How To Post and Package Pottery

One of the biggest concerns we come across amongst people who are anxious about buying antique pottery online is whether it will be packed well enough to survive the postal system. Horror stories abound – we spoke to someone who had received a Troika Spice Jar that had been wrapped in newspaper and posted in a jiffy bag… from Australia [to the UK]! Needless to say it was in pieces on arrival…

The truth, however, is that packing pottery well is not especially difficult, and can be done almost wholly with recycled packaging materials if necessary.

To help anyone who isn’t sure where to start, we thought it might be useful to provide this illustrated guide to packaging.

How To Pack Pottery

Here’s how we do it. Bear in mind that this is a fairly small, light item being posted within the UK. For an international shipment, or a heavy item that might shift in transit, we would double box the package. This means that the box pictured would be placed within another box, with a layer of padding between them. The benefit of this is that even if the outer box is damaged/placed under pressure, the inner box should be relatively unaffected, protecting the item from damage in most scenarios.

(Click on any of the pictures to enlarge them)

    1. Wrap the item in several layers of bubble wrap. Bubble wrap can get caught on gilding and on some kinds of paint (causing it to flake), so if in doubt about this, first wrap the item in a layer of tissue, then in bubble wrap:

    1. Having identified a suitable box (one that is reasonably strong, in good condition, and allows at least 1.5″ – 2″ around the item), fill the base with packaging. We’re using proper polystyrene packaging in this example, but shredded newspaper or polystyrene packaging from other items can also be used (bear in mind paper weighs more, so will add to your postage costs):

Prepare box with polystyrene chips

    1. Build up a good layer of poly or shredded paper in the base – aim to position the item being packed in the centre of the box:

    1. Place the item in the box, on top of the packaging. In this example it looks a bit of a tight fit, but this is only a result of the camera angle/perspective – there is enough room around it:

    1. Fill the area around the items with packaging – make sure you fill the space down the sides up evenly – this will hold the item safely in place in the centre of the box. As a guide, when you have finished packing the box, you should be able to shake it without the item moving at all:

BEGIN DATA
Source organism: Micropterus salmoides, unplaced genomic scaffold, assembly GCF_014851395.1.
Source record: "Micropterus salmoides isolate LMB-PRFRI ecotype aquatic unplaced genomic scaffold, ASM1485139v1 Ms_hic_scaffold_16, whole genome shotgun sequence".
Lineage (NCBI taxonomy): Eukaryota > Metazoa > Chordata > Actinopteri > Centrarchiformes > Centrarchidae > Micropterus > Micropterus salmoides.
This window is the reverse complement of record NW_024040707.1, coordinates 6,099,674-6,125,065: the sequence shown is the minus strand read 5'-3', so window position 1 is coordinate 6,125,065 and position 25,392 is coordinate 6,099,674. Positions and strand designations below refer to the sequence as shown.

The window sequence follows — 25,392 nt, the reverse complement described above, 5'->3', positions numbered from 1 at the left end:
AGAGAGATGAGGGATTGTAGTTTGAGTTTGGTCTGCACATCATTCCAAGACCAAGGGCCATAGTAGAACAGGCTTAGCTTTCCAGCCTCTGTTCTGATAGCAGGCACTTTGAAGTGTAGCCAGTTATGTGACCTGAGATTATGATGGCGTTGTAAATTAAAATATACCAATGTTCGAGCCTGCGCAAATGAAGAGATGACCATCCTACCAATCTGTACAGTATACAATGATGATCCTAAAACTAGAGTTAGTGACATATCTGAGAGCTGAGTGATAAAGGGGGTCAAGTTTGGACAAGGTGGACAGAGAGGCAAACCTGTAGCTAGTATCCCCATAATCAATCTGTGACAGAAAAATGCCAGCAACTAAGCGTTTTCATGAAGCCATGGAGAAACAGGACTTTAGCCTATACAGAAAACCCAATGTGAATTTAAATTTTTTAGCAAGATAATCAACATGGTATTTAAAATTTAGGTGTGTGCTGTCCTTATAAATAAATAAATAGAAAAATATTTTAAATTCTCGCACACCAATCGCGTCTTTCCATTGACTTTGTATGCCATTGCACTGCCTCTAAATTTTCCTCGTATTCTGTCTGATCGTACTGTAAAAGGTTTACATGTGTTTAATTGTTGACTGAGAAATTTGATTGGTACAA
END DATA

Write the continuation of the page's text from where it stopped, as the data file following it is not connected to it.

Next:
1. Now it is just a case of filling the area above the item with packaging – make sure this comes slightly above the top of the box, so that when you tape the box closed the packaging will be compressed slightly – this will stop it moving around and settling too much, and hold the item firmly in place:

fill slightly above the top with packaging

    1. Tape the box tightly closed with proper parcel tape – usually available cheap from markets, car boots, or online:

    1. As we have not used a plain box, we will cover it in brown paper too. This is not always necessary:

cover box in brown paper

    1. And voila – nicely covered in brown paper and taped up:

Box covered in brown parcel paper

    1. There’s only one stage left – label the parcel. Small fragile labels are available free from the post office, but proper fragile tape makes more of a visual impact, and is truly unmissable!

Fragile goods labelling

That’s how we pack things, and we find it works well. It is worth considering double-boxing when posting abroad, although weight and size constraints can make this very difficult. As a general guide, two slightly tighter fitting boxes might still be better than one box if you have to choose, but keeping parcels under 2kg and within the size constraints (click here for details) can be challenging!

In case you think we are making it up, here is another, excellent, guide to packaging glass.

Finding packaging materials can be difficult – especially if you need much quantity. There are many packaging websites that can come in handy – with a full choice of packaging including materials tailored for antiques. We also recycle a lot of packaging, which helps reduce waste.

Postage Methods

The only other area to consider is how to post your item. In the UK, we always use Royal Mail Special Delivery for items under 2kg, as the parcels are handled separately from other mail and the service guarantees a pre-1pm delivery the next day. For items that are over 2kg or are too large for Special Delivery, we often use Parcelforce 48 and have found this to be a good service too.

Overseas postage methods vary according to the value and destination, but for items with some value, Royal Mail International Signed For is usually the best choice. Strangely, we often get quicker deliveries with this service than with Royal Mail’s Airsure service, even though Airsure is meant to be the premier service…

International parcels over 2kg are a special case. Costs increase dramatically for international parcels over 2kg. Expect to pay £60-£100 or even more for items over 2kg or which are particularly large. For international parcels over 2kg we use Parcelforce or Worldwide Parcel Services.

4 thoughts on “How To Post and Package Pottery

  1. Pingback: How to pack pottery…the essential guide - Perfect Pieces

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  3. Pingback: Tips On Posting Parcels Worldwide! - Perfect Pieces

  4. Pingback: Antique & Collectable Resources - Perfect Pieces

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